Infrared sensors detect when the pods are in your ear, so they can automatically pause playback when you take them out and resume when you put them back in. Speak and the AirPods will detect the vibration of your voice, triggering a noise-canceling effect that will home in on your voice to distinguish it from ambient sound. (Apple achieves this with the help of special accelerometers and a “beamforming microphone,” technologies it first outlined in a 2014 patent filing.) Listen with both pods and you’ll get stereo sound; just one and it will switch to mono. The W1 chip is designed to optimize battery life, giving you up to five hours of listening on a charge, while a compact wireless charging case holds another 24 hours of juice.
One more simple feature holds perhaps the most telling clue to what Apple has in mind for the future. Tap the AirPods twice while they’re in your ear and you’ll wake Siri, much like how you wake Amazon’s Echo by saying “Alexa.” Suddenly you’ll find yourself conversing with an A.I.–powered voice assistant via a tiny earpiece in your ear. If that doesn’t sound familiar, go watch the 2013 movie Her right now. It seems more prophetic by the day.
The AirPods can’t store files or access the internet on their own, of course. They need your other Apple devices for that. But as processors continue to shrink, they’re likely to grow more independent with time, as the Apple Watch is beginning to do.
As is virtually always the case when Apple “invents” a new product category, it wasn’t the first to get there. A German startup called Bragi raised $3.4 million on Kickstarter in 2014 to develop a set of “wireless smart headphones” called the Dash. That proved more of a challenge than anticipated, and the devices didn’t begin shipping until this year. At $299, the Dash gets just 3 stars on Amazon, its rating weighed down by numerous complaints of “TERRIBLE BLUETOOTH CONNECTIVITY.”
Another startup called Doppler Labs, whose stated mission is to “put a computer, speaker, and mic in every ear,” announced in June a set of smart earbuds called Here One that connects to your phone via Bluetooth and a special app. The company billed the device, which will ship in time for the holiday season, as “the first all-in-one wireless listening system.” Unfortunately for Doppler Labs, Apple’s AirPods will ship in late October.
Both the Bragi Dash and Here One make their futuristic ambitions far more explicit than do Apple’s AirPods. Doppler Labs imagines people leaving their earpieces in their ear pretty much all the time, using them as a sort of auditory augmented reality. The notion calls to mind Google’s wishful suggestion that people might walk around all day wearing Google Glass. As with Glass, it’s doubtful that most of us are prepared to bond with wireless earpieces so intimately, at least anytime soon. For Apple to even imply that the AirPods might become an always-on voice control for your entire digital life would likely trigger a backlash that could not only doom the product but set back the long-term vision that it heralds.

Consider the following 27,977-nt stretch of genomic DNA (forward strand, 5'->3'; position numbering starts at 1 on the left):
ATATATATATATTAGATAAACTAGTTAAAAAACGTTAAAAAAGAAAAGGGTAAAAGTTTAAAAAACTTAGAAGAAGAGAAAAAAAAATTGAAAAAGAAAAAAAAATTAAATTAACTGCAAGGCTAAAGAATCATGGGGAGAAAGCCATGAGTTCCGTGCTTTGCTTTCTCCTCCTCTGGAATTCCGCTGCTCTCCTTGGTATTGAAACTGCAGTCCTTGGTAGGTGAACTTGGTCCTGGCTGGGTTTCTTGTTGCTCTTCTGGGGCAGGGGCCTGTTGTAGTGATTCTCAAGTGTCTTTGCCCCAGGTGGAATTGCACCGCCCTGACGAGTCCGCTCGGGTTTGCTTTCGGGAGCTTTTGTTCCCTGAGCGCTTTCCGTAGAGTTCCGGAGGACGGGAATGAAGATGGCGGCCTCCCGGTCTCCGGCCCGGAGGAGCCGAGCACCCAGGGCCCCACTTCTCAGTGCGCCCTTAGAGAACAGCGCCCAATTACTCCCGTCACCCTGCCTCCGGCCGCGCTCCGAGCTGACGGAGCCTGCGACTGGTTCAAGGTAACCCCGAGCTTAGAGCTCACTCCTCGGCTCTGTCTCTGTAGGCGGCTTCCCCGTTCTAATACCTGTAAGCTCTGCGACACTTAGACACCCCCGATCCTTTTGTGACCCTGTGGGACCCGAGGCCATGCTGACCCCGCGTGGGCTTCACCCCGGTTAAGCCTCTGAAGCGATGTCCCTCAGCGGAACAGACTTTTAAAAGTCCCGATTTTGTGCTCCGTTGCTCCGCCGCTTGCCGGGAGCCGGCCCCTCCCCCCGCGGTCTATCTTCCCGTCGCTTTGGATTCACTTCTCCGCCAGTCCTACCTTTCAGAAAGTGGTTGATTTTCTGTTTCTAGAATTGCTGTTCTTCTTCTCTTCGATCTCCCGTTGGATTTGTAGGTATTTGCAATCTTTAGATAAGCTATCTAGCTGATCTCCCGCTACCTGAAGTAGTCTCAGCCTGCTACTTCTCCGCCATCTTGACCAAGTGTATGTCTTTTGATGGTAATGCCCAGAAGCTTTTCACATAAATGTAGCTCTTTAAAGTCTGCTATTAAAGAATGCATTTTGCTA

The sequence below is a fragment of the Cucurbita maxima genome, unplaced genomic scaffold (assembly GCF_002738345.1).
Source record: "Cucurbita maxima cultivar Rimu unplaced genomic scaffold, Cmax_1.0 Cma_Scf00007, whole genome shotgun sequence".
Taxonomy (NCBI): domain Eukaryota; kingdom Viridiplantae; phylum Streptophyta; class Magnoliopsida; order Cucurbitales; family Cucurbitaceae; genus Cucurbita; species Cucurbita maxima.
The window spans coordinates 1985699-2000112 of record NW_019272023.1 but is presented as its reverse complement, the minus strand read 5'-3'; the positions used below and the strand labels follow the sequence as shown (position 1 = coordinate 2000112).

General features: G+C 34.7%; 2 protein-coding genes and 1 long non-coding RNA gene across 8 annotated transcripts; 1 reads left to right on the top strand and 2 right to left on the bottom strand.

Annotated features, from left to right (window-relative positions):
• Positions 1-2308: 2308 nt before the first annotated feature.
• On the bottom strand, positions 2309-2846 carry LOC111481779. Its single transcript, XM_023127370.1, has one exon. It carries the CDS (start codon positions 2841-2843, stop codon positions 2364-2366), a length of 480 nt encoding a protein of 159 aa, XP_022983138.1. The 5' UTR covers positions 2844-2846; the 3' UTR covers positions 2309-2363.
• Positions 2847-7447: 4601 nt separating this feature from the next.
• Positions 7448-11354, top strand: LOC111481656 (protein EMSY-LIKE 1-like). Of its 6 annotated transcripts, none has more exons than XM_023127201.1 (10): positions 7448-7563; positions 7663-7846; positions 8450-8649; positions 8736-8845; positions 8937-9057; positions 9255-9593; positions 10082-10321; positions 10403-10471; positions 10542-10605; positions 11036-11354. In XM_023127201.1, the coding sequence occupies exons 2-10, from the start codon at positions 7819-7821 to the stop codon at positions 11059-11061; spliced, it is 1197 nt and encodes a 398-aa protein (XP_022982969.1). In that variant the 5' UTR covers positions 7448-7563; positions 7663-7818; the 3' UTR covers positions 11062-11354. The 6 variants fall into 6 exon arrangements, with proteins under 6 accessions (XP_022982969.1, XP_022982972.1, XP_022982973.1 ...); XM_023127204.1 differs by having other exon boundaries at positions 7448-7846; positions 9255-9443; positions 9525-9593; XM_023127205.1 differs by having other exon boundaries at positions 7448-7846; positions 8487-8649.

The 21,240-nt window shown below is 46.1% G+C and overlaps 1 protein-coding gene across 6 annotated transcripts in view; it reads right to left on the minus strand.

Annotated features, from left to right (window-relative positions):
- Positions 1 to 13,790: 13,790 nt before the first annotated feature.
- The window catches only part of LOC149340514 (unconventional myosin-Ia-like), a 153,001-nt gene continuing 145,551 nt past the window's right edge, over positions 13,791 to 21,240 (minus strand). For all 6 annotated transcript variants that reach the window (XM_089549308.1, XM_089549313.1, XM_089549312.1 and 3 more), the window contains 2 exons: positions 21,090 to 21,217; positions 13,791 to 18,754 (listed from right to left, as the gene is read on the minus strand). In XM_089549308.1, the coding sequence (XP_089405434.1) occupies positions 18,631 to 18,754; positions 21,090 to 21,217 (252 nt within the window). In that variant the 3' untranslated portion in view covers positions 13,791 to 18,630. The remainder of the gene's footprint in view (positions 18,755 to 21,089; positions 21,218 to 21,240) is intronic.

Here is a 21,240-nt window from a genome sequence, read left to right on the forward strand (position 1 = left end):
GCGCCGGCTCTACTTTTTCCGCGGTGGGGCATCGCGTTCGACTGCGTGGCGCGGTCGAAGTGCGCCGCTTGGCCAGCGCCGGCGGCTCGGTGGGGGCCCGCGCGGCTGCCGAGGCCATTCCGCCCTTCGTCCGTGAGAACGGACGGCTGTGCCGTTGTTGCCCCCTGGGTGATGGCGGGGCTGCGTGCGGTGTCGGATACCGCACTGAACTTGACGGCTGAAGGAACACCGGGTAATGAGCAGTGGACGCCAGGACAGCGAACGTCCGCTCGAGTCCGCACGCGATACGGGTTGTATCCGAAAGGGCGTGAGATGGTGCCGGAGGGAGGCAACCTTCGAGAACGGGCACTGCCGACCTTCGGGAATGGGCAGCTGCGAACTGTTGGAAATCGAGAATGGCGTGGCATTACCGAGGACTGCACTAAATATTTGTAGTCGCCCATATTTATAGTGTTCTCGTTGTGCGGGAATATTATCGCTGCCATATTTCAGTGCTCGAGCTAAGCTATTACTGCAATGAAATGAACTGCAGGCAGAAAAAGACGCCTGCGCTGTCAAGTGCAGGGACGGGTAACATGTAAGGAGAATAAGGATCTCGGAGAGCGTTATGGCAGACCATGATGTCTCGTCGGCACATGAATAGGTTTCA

Shrewdly, Apple didn’t imply anything of the sort on Wednesday. Instead, we got this typically airy pronouncement from Ive: “We’re just at the beginning of a truly wireless future we’ve been working toward for many years,” he narrated, “where technology enables a seamless and automatic connection between you and your devices.”
It sounds like the typically pompous yet harmless claptrap we’ve come to expect from Ive’s voiceovers. Yet behind the soft sell lies a real technological roadmap that Apple and other leading technology companies have been outlining for years. In short, the “big five” tech companies are all in the early stages of a race to wean us off of the graphical interface, the open web, and the app ecosystem, and train us to use their respective A.I. assistants as our primary portal to the internet.
If they succeed, the result will be a world in which connection is more seamless and constant than ever before. It will also be one in which Apple—and Google, and Amazon, and Microsoft, and Facebook—hold more of our data, and enjoy greater influence over our choices, than ever before.
This master plan might fail, for all sorts of reasons, not least of which is that A.I. assistants just aren’t that smart yet. Voice control has inherent limitations, too. But if Apple and its rivals are even partially right about what the future of personal technology holds, we won’t look back on Wednesday’s Apple event as a boring iPhone launch. We’ll remember it as the AirPod launch—a seminal moment in the advent of the voice age.